Every so often an idea will surface that sounds good at first, but deserves some critical thinking. A recent question from a student regarding an “escalation clause” in an offer to purchase serves as an example.
The student’s client had been advised to insert an escalation clause into her offer. For those unfamiliar with the concept, the escalation clause states that the buyer will offer $1000 (for example) above any other offer the seller receives. The buyer (hopefully) “caps” this with a specific amount. The buyer was tempted to do this because she is in a “bidding war” with multiple offers being made on the property she wants to purchase. This approach might at first glance seem to guarantee she will “win” the war.
As the student correctly analyzed, a fundmental problem with this is it could require the seller’s agent to reveal terms of competing offers. Under Maine License Law and Rule, this would not be permitted without the permission of those other buyers.
Another interesting twist on this: what would happen if two buyers used the same escalation clause?
But beyond that and more importantly, it’s simply bad strategy.
If the buyer uses an escalation clause to effectively tell the seller “I will pay $1000 more than any offer you receive up to $100,000,” an astute seller would either negotiate accordingly or simply respond, “I’ll accept your offer of $100,000.” The seller is under no obligation to justify his or her offer based on receiving other offers.
One of the discussions I often have with buyers is that while negotiation is part of the process, we need to remember this is about purchasing a property–not about proving who is the best negotiator. In the example we are using, the buyer has established what the property is worth to him or her and announced it to the seller. Why not just offer what the property is worth right at the start?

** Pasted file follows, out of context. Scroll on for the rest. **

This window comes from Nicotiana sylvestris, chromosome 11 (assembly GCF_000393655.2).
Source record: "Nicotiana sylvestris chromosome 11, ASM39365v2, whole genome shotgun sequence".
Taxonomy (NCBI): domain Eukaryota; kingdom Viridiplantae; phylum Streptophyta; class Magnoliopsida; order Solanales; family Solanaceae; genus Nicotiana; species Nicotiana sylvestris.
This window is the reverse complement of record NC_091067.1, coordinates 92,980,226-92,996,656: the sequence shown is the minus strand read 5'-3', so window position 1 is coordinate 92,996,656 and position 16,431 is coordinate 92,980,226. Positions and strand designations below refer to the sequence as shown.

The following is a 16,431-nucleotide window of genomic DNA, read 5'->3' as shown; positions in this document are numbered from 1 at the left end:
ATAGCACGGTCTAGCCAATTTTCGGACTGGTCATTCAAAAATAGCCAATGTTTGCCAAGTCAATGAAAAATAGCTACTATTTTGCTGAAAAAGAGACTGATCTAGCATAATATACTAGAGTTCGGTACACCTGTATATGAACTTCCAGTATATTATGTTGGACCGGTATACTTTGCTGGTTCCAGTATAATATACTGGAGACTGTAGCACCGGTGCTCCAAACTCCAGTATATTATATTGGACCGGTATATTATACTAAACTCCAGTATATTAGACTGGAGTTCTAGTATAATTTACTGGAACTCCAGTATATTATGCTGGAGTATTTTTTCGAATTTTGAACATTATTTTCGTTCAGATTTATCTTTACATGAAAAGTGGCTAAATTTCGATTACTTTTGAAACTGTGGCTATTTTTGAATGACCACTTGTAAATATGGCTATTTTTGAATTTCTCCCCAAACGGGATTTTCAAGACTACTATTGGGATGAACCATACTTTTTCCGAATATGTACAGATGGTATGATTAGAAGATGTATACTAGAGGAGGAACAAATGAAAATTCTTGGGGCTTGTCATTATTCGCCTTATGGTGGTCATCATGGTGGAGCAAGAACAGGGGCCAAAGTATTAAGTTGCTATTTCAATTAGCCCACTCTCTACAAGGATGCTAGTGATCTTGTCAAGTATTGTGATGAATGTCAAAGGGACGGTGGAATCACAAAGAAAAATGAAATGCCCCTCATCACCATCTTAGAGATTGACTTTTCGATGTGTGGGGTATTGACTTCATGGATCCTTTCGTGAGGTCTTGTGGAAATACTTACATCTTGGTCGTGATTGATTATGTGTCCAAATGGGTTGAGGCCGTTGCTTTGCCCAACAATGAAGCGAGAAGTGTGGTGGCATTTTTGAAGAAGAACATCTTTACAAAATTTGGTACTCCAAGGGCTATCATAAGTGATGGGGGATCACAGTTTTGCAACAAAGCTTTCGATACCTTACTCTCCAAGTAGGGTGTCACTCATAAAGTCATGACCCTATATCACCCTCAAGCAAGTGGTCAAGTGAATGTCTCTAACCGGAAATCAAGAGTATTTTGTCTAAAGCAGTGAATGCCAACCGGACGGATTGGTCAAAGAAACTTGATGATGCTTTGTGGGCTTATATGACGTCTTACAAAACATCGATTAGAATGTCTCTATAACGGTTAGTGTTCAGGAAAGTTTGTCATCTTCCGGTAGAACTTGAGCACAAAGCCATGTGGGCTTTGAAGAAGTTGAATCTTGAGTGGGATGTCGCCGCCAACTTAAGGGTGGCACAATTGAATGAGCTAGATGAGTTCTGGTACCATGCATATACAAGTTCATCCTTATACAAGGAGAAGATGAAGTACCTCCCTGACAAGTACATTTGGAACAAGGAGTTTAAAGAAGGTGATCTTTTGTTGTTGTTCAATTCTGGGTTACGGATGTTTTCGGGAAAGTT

Reverse the situation and it becomes obvious this is an ill-advised tactic. I do not know too many sellers who would inform a buyer, “The lowest offer I will accept is $100,000, but if you’d like to make a higher offer I’ll take that one.” An escalation clause with a cap equates to “The highest I will go, but if you’d like to accept less, I’ll do that.”
Even when there are multiple offers on the same property, this is not truly a “bidding war” because we are not conducting an auction. We simply have several buyers competing to purchase the same property. Also, the seller is under no obligation to accept the offer with the highest price–he or she might well consider accepting an offer with a lower price but better terms. For that matter, the seller is under no legal obligation to accept any of the offers.
If you are buying or selling property, ask the agent representing you to review all of the options both parties have in the negotiating process and remember what you are trying to accomplish.